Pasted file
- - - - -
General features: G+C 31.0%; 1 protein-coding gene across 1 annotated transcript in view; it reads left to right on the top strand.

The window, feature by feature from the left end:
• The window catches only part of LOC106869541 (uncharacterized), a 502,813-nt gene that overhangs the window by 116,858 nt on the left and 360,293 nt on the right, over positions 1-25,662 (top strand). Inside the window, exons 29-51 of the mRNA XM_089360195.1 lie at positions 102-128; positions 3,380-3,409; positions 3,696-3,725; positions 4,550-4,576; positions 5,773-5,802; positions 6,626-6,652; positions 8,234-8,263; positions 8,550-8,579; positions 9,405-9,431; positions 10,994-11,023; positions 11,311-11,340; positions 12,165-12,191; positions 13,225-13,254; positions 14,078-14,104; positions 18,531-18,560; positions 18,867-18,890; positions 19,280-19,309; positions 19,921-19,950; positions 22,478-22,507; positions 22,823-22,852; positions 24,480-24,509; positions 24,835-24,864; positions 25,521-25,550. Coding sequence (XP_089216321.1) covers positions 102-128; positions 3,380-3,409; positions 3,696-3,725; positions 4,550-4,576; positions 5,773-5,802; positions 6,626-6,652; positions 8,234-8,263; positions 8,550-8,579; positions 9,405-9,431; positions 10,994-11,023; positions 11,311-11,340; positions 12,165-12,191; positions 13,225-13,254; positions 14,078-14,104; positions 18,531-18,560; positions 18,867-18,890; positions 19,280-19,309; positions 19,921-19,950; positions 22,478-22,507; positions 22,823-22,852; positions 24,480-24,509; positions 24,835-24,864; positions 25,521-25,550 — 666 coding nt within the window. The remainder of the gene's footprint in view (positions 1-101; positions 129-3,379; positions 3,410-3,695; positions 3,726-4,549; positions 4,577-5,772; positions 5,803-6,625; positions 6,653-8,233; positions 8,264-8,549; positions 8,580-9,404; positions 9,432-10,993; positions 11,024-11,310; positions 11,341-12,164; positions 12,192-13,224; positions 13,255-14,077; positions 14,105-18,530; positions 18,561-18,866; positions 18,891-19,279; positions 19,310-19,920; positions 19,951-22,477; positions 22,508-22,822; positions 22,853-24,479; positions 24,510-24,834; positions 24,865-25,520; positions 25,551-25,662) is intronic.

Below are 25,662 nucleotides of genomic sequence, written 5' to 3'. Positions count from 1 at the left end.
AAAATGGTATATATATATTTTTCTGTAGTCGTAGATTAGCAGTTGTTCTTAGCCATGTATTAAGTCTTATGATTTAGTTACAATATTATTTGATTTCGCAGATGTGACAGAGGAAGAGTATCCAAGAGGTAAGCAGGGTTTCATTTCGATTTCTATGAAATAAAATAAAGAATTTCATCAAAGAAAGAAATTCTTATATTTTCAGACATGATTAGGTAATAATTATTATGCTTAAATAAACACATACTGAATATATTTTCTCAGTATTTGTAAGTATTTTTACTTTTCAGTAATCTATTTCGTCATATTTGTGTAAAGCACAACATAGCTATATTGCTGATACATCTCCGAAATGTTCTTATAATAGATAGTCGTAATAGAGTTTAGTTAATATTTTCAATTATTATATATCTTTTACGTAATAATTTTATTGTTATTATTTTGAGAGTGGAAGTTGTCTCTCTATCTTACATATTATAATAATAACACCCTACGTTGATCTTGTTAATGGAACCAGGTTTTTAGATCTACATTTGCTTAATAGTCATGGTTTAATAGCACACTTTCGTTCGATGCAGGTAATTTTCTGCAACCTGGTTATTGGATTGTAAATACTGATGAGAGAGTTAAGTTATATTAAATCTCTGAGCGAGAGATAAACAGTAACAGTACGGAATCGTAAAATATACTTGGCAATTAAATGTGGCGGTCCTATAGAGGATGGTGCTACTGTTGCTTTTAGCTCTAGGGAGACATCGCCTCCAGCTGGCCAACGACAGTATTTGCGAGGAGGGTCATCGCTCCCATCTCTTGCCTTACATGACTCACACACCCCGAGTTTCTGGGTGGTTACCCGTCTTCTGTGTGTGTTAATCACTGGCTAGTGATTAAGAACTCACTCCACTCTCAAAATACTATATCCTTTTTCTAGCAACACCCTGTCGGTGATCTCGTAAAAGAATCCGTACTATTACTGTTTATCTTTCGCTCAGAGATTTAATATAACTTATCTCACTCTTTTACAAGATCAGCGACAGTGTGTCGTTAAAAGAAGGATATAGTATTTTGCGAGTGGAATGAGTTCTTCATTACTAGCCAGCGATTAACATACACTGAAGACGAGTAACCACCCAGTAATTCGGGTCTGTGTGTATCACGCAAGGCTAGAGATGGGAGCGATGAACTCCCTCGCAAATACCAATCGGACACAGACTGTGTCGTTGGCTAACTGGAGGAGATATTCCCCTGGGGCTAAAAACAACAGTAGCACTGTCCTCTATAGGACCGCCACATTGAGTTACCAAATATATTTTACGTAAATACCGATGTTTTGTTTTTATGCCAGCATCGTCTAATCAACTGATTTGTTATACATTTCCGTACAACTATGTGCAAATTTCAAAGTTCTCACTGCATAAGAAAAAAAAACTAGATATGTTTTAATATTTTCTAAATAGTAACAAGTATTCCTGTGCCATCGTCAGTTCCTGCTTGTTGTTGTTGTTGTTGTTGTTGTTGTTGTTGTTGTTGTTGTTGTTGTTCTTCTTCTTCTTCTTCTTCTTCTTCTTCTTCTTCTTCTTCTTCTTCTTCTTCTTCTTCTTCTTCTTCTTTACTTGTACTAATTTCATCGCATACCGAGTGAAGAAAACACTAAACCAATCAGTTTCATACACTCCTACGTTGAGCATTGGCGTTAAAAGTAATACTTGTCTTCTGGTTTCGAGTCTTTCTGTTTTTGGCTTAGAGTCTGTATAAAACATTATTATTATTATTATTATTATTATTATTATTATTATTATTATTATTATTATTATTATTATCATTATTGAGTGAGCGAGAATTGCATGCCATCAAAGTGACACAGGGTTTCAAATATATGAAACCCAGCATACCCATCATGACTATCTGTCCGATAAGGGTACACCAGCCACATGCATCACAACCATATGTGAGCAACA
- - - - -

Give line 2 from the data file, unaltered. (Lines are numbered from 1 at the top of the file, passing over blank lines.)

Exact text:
The window, feature by feature from the left end: